Like it? It’s my new retro-nym, it stands for “Rails Apache MySQL POSIX”.

I know, I know, Rails has generated a lot of buzz, too much in many people’s eyes. It certainly is not the be-all and end-all of web frameworks, but it’s cool.

I spent Saturday reading the PickAxe book and why’s Poignant Guide. Today I felt ready. I braved the Debian install of Ruby, and set about developing my first Rails app.

For the Pythonistas out there, the best way to describe it would be Quixote meets PSP meets SQLObject. I’ve used Quixote and SQLObject (with CheetahTemplate) to build a hotel management system, and it is extremely smooth, but because they are disparate parts, they don’t integrate as well as they could. Re-examining my previous code, I could have cut the development time literally in half.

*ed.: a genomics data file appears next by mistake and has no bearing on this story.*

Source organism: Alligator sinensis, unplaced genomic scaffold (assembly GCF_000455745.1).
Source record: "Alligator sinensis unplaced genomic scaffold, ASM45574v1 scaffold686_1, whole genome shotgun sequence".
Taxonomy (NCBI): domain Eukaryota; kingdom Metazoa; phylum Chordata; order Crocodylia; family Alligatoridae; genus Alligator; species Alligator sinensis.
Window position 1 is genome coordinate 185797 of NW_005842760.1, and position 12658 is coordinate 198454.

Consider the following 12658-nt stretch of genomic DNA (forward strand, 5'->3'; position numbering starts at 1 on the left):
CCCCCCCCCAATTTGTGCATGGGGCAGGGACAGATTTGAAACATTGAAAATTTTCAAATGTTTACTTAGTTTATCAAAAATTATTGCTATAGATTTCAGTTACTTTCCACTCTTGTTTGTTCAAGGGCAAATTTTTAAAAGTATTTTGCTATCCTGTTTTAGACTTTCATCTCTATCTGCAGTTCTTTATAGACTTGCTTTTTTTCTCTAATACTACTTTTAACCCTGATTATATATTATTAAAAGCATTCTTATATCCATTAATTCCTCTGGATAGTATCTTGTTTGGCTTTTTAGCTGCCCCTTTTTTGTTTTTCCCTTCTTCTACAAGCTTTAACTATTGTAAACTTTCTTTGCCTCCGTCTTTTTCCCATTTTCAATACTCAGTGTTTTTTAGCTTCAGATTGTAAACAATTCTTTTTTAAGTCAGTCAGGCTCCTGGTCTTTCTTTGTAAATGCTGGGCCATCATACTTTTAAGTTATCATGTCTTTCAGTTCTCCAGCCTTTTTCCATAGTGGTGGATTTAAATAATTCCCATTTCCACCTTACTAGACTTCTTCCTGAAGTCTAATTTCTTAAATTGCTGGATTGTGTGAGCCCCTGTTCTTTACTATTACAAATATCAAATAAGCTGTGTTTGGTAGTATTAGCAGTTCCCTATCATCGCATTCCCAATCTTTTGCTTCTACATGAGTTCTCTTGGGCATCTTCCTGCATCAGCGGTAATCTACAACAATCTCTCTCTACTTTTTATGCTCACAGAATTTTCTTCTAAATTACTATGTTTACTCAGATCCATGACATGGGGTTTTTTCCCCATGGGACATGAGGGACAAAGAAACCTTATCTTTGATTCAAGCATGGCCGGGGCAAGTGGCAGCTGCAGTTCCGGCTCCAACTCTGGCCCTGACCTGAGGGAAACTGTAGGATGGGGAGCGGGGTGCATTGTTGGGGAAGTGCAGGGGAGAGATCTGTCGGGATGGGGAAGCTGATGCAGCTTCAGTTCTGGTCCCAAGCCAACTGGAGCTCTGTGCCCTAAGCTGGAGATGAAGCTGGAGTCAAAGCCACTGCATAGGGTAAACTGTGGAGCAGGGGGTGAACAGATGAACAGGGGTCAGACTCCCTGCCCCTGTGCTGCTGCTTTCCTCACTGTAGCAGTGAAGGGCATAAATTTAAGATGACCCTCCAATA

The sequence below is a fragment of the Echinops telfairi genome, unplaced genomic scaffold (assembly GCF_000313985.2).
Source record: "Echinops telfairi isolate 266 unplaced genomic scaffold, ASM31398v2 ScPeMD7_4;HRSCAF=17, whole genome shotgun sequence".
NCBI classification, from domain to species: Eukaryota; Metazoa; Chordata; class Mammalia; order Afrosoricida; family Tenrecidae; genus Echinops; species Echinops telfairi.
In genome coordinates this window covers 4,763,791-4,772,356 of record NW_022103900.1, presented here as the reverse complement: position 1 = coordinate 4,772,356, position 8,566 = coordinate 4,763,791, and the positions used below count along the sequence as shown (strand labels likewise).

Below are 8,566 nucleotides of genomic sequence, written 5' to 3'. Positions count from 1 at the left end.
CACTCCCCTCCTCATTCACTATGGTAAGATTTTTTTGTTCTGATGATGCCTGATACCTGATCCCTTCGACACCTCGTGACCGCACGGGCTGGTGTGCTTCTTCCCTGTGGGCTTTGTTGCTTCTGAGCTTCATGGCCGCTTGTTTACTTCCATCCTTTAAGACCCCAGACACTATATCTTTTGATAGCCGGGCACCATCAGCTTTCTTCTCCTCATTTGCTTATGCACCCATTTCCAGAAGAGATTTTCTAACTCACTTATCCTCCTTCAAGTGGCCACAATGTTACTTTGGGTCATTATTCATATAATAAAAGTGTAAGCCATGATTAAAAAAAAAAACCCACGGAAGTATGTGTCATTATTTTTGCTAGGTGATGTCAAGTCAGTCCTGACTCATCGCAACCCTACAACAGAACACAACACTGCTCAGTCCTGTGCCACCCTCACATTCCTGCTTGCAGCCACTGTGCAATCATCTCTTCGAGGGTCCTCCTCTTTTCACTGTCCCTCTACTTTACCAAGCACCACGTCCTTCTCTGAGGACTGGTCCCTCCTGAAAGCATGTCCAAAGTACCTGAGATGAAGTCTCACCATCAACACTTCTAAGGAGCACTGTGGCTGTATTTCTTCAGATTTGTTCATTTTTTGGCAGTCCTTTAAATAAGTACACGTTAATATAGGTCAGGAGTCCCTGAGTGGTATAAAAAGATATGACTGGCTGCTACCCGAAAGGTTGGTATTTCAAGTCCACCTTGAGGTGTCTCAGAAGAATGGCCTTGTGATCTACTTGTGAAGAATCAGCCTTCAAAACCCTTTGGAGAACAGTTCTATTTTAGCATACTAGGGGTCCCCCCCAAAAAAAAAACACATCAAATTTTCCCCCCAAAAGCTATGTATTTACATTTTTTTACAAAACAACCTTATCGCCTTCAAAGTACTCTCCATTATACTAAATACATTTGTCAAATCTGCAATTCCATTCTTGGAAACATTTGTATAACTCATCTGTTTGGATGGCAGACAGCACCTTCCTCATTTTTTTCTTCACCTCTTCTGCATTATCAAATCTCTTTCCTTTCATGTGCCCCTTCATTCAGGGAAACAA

It’s not that they have bad integration, in fact at the time I thought the integration was great. It’s just that having seen how ActiveRecord is such an integral part of Rails, you start to realise how much further that integration could go. I think this is what Subway is aiming for.

I’m developing a personal project in Rails to learn the ropes, get in the swing, and generally monkey around. After that, barring any overwhelming reason not to, I’ll be developing my company’s new product in it.

So, to the point: I’m here to advocate that any computer polyglots out there realise that sometimes it’s worth learning a new language (or revisiting an old one) to get at its tools. Rails definately applies here, and I think Seaside2 does too.